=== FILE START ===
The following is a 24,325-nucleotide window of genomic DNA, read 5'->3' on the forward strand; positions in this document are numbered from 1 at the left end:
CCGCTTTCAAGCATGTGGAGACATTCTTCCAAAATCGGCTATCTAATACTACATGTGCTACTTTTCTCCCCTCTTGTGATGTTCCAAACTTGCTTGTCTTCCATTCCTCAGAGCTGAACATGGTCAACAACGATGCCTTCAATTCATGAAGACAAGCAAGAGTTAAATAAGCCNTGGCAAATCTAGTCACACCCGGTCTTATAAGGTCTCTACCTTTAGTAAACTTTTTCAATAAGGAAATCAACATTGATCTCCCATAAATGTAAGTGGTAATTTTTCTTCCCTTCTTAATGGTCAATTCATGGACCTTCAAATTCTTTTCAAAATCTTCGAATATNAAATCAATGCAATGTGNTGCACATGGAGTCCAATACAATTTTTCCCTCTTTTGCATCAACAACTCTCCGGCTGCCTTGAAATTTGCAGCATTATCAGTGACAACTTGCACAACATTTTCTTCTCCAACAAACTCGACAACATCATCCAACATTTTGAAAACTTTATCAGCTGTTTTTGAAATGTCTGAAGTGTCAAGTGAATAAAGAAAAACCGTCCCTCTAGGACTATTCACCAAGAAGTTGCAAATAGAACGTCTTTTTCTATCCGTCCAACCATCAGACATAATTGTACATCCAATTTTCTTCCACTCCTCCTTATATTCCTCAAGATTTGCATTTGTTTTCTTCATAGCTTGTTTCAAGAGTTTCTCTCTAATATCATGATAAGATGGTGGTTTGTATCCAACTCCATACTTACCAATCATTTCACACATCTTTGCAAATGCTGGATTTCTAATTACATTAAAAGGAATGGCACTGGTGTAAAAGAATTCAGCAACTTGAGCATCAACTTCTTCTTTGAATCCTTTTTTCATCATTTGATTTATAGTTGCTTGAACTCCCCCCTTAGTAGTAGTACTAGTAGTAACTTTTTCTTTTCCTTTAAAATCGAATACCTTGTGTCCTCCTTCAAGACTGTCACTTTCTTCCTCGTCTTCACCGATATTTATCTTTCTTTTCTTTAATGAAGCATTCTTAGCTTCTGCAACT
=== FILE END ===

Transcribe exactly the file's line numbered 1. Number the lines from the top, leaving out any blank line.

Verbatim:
The following is a 24,325-nucleotide window of genomic DNA, read 5'->3' on the forward strand; positions in this document are numbered from 1 at the left end: